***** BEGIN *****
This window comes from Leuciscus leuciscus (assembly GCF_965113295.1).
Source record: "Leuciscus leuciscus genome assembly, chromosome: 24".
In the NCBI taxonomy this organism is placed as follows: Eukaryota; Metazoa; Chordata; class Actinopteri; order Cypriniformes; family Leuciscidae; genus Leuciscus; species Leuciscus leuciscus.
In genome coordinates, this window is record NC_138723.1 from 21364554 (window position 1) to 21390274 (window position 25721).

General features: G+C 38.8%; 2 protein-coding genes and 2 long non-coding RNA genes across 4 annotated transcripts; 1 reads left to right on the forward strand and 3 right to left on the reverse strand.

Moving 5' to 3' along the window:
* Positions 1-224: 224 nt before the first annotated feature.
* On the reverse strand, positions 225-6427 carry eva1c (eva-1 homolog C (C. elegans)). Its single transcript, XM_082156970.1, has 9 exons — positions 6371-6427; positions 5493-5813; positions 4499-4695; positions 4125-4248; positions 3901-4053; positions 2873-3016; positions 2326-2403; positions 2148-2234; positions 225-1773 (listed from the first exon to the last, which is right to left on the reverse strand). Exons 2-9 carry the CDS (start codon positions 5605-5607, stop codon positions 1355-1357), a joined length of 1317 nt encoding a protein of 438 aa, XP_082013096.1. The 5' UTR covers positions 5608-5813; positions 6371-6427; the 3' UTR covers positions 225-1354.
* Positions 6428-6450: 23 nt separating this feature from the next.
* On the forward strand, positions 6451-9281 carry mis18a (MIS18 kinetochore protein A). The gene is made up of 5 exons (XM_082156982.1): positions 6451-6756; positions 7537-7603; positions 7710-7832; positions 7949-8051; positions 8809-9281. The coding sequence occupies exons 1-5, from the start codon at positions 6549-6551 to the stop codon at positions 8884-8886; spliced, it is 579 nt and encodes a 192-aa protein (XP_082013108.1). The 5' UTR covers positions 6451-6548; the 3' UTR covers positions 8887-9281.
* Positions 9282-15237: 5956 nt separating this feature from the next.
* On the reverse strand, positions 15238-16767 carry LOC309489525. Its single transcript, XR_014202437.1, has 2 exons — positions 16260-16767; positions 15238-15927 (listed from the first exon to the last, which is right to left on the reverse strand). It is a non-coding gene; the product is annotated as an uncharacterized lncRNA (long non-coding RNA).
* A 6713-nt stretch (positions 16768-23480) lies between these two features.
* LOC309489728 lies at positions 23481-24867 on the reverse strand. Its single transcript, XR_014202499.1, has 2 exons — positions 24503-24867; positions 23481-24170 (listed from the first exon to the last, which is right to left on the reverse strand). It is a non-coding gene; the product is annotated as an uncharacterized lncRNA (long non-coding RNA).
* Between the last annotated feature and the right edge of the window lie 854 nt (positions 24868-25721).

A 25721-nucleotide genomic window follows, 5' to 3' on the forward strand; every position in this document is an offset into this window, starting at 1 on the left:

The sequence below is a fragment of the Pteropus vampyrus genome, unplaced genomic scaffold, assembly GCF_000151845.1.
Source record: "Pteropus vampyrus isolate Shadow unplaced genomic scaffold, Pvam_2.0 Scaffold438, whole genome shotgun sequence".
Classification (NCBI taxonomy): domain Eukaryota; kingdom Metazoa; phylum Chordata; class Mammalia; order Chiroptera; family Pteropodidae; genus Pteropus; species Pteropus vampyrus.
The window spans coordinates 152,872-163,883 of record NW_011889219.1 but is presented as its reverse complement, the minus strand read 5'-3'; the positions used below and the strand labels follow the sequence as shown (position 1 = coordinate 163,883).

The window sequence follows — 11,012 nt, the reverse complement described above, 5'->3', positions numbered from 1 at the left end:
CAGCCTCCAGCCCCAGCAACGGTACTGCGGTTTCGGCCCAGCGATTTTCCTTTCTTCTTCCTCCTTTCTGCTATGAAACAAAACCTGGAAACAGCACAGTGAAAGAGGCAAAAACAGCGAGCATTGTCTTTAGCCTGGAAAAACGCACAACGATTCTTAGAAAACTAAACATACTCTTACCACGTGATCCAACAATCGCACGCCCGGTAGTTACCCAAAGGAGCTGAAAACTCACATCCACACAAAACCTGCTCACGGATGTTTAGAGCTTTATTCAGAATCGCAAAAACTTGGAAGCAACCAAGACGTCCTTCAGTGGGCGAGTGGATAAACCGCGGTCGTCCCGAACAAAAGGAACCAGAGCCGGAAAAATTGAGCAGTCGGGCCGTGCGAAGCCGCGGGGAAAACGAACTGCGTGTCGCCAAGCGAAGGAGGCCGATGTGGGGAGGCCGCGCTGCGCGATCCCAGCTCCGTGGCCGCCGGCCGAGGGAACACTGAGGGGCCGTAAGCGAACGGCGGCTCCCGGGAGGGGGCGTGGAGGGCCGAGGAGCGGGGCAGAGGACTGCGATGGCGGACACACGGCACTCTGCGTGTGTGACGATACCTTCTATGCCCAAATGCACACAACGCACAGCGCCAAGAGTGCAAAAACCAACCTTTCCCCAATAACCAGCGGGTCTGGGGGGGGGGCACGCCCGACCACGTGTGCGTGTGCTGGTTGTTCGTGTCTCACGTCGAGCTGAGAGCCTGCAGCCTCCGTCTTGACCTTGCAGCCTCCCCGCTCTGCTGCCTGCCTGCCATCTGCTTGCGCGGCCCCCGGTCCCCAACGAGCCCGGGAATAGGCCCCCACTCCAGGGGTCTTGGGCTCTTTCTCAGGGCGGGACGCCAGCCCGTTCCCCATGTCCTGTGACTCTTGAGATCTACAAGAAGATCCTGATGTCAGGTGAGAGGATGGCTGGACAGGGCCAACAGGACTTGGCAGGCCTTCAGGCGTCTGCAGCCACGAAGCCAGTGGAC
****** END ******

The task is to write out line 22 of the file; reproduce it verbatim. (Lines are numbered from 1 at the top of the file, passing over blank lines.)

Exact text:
CAGCCTCCAGCCCCAGCAACGGTACTGCGGTTTCGGCCCAGCGATTTTCCTTTCTTCTTCCTCCTTTCTGCTATGAAACAAAACCTGGAAACAGCACAGTGAAAGAGGCAAAAACAGCGAGCATTGTCTTTAGCCTGGAAAAACGCACAACGATTCTTAGAAAACTAAACATACTCTTACCACGTGATCCAACAATCGCACGCCCGGTAGTTACCCAAAGGAGCTGAAAACTCACATCCACACAAAACCTGCTCACGGATGTTTAGAGCTTTATTCAGAATCGCAAAAACTTGGAAGCAACCAAGACGTCCTTCAGTGGGCGAGTGGATAAACCGCGGTCGTCCCGAACAAAAGGAACCAGAGCCGGAAAAATTGAGCAGTCGGGCCGTGCGAAGCCGCGGGGAAAACGAACTGCGTGTCGCCAAGCGAAGGAGGCCGATGTGGGGAGGCCGCGCTGCGCGATCCCAGCTCCGTGGCCGCCGGCCGAGGGAACACTGAGGGGCCGTAAGCGAACGGCGGCTCCCGGGAGGGGGCGTGGAGGGCCGAGGAGCGGGGCAGAGGACTGCGATGGCGGACACACGGCACTCTGCGTGTGTGACGATACCTTCTATGCCCAAATGCACACAACGCACAGCGCCAAGAGTGCAAAAACCAACCTTTCCCCAATAACCAGCGGGTCTGGGGGGGGGGCACGCCCGACCACGTGTGCGTGTGCTGGTTGTTCGTGTCTCACGTCGAGCTGAGAGCCTGCAGCCTCCGTCTTGACCTTGCAGCCTCCCCGCTCTGCTGCCTGCCTGCCATCTGCTTGCGCGGCCCCCGGTCCCCAACGAGCCCGGGAATAGGCCCCCACTCCAGGGGTCTTGGGCTCTTTCTCAGGGCGGGACGCCAGCCCGTTCCCCATGTCCTGTGACTCTTGAGATCTACAAGAAGATCCTGATGTCAGGTGAGAGGATGGCTGGACAGGGCCAACAGGACTTGGCAGGCCTTCAGGCGTCTGCAGCCACGAAGCCAGTGGAC